[EM] divided house problem of close vote (50%+1)

Juho juho4880 at yahoo.co.uk
Tue Mar 13 23:17:50 PDT 2007

Some observations.

The description talks only about the "yes" votes. Is the assumption  
that the "no" votes mean "no action will be taken"?

If we are talking about approving a new law then this is quite  
typical, but if we vote for example about whether we should send our  
rocket to Mars or Venus, then both sides should be treated in the  
same way.

In the described method repeated 45% yes, 55% no results do not lead  
to final "no" (assuming super majority and new referendum levels 60%/ 
40%). If we have only one rocket to send, voting first on sending the  
rocket to Mars, then on sending it to Venus, then to Mars etc. is not  
fair either. But maybe the method is not intended for this kind of  
elections with two similar alternatives to choose from.

You also didn't set a rule on when the new election should be  
arranged. Using term "referendum" refers to a situation where for  
practical reasons there has to be at least one week time between two  
consecutive elections. The proposed method might however be used also  
in smaller elections like in the legislative body to accept laws  
(maybe at its best in smaller scale elections due to the costs etc.).  
There are countries where required super majority can be replaced  
with simple majority and another simple majority after the next  
elections. In this case the time span is months or years. You  
mentioned allowing for debate and discussion in between votes. That  
could mean 15 minutes. Any time is ok with me but probably the rules  
need to be defined (to avoid e.g. 10 votes in one minute).

Juho Laatu

On Mar 14, 2007, at 1:13 , Howard Swerdfeger wrote:

> There is a conflict that exists between some people when counting a
> simple yes|No ballot. Some would say that a simple majority is all  
> that
> is needed, while others would suggest an absolute majority or super
> majority should be required for some decisions, still others would  
> argue
> for some element of randomness to obtain true democracy.
> To some degree all of the above methods have been discussed on this  
> list
> so I will not repeat arguments here.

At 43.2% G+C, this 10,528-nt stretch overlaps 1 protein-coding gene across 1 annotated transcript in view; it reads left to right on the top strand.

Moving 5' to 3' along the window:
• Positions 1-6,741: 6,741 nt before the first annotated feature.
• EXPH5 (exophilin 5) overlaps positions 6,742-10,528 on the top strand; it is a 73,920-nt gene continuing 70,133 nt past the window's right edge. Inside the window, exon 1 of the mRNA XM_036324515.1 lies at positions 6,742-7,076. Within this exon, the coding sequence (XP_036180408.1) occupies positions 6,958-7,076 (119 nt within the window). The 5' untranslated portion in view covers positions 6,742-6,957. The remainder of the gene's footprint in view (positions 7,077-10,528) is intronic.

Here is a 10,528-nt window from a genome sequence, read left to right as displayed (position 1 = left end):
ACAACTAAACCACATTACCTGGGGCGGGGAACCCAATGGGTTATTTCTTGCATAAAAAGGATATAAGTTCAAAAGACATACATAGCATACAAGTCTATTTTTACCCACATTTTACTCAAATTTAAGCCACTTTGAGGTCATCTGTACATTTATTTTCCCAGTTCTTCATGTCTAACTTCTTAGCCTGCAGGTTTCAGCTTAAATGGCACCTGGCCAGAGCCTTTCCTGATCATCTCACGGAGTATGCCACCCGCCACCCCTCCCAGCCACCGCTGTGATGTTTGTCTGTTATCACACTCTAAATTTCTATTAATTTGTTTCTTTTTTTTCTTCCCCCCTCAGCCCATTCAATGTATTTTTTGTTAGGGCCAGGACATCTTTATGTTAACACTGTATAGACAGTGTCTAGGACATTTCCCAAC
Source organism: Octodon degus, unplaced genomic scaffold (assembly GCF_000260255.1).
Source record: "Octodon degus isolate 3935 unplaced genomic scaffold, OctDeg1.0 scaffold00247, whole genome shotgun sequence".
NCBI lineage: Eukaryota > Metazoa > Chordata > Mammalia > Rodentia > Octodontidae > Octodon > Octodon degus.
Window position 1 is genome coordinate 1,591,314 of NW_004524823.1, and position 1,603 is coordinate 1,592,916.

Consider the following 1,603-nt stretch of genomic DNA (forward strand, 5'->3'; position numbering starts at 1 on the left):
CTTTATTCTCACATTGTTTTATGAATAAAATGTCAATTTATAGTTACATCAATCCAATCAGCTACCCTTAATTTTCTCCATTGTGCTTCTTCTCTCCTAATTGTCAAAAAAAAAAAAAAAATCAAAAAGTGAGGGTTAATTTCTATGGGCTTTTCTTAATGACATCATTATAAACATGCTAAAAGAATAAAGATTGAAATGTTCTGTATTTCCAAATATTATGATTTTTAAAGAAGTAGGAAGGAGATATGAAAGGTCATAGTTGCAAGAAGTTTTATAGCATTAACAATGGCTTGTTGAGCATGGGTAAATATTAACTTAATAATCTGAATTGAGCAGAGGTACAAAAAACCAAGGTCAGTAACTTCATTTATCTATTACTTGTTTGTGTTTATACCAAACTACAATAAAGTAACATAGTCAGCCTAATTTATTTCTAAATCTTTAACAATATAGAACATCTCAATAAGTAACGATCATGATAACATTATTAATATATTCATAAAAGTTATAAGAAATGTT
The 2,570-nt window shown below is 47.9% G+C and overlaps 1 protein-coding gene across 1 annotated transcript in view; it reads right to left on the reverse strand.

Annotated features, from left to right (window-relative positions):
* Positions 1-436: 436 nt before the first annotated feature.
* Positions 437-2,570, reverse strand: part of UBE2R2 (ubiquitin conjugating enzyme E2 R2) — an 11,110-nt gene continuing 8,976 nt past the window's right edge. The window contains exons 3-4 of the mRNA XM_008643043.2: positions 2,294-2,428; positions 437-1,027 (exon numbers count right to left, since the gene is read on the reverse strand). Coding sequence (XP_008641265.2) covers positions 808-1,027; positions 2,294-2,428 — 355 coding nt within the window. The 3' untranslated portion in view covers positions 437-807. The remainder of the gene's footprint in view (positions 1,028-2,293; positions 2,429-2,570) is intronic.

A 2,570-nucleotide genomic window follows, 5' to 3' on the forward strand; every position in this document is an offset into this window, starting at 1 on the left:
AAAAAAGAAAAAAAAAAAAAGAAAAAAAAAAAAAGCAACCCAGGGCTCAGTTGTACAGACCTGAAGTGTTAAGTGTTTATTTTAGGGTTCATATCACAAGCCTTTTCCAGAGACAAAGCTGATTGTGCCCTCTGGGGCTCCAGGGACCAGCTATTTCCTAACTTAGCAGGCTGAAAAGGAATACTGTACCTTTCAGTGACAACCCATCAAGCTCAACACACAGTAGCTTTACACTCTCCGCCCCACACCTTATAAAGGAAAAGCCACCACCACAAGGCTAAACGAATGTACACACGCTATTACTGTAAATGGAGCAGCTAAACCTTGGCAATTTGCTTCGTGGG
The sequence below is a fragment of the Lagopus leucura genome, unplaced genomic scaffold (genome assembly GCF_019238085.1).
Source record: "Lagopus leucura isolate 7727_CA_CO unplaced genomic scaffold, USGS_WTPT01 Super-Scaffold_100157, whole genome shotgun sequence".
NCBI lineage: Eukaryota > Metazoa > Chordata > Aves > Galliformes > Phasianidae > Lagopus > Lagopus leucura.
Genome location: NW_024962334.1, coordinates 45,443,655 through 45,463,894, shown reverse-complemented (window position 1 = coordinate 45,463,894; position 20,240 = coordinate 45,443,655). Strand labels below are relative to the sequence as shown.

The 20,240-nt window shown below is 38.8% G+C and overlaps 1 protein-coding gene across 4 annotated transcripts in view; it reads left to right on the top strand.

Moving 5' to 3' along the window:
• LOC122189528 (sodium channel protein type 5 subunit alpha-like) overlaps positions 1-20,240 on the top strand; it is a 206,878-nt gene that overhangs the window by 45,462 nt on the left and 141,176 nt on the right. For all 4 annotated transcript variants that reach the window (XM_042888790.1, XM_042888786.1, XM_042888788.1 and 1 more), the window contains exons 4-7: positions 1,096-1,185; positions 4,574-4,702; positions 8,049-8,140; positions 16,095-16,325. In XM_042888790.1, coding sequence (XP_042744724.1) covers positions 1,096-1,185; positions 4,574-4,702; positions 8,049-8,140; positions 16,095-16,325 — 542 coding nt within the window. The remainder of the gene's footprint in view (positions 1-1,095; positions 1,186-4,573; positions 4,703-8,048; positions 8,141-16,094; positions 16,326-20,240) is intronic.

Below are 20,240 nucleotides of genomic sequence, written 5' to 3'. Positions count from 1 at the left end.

> Personally, I see problems with making major decisions based on a slim
> simple majority, but I also do not long term effects that result from
> super majority rule.
> So here is my solution to the divided house problem of close vote with
> only a Yes|No option. Define an iterative solution.
> For every vote there are 3 possible outcomes:
> 1. It passes with a super majority.
> 2. It fails with a super majority.
> 3. It is 'close', and a new vote is auto-magically triggered
>       * scheduled to allow for debate and discussion in between votes.
> The First vote is conducted as normal with a super majority criteria,
> for passing. In all subsequent votes the yes side is given a score.
> Score = 'Old Score' + 'Yes%' - 50%
> This score is then compared with the super majority and super minority
> thresholds to determine if it will:
> 1. Pass into Law
> 2. Be forgotten
> 3. Trigger another vote
> Some advantages of this system are that:
>   * It avoids making decisions based on a number (50%+1) that could
> easily have been (50%-1) based on factors that have nothing to do with
> the question at hand.
>   * It avoids making decisions based on minority rule.
>   * if a majority consistently approve of a system it will  
> eventually pass
> A disadvantage would be that a group using this method would not react
> as quickly to changes in situations, as a simple majority based group.
> I would like any comments, criticisms, or thoughts you might have  
> of the
> above system.
> Notes:
> ------
> I thought up this method after learning a very simple Neuron Model
> called the "Leaky Integrate-and-Fire Model"
>   * http://icwww.epfl.ch/~gerstner//SPNM/node26.html
> simple spreadsheets to calculate results can be found here
>   * http://www.swerdfeger.com/howard/referendum-leaky-integrate- 
> fire.ods
>   * http://www.swerdfeger.com/howard/referendum-leaky-integrate- 
> fire.xls
> I have never heard this system advocated before so I have given no  
> credit.
> Howie.
> ----
> election-methods mailing list - see http://electorama.com/em for  
> list info

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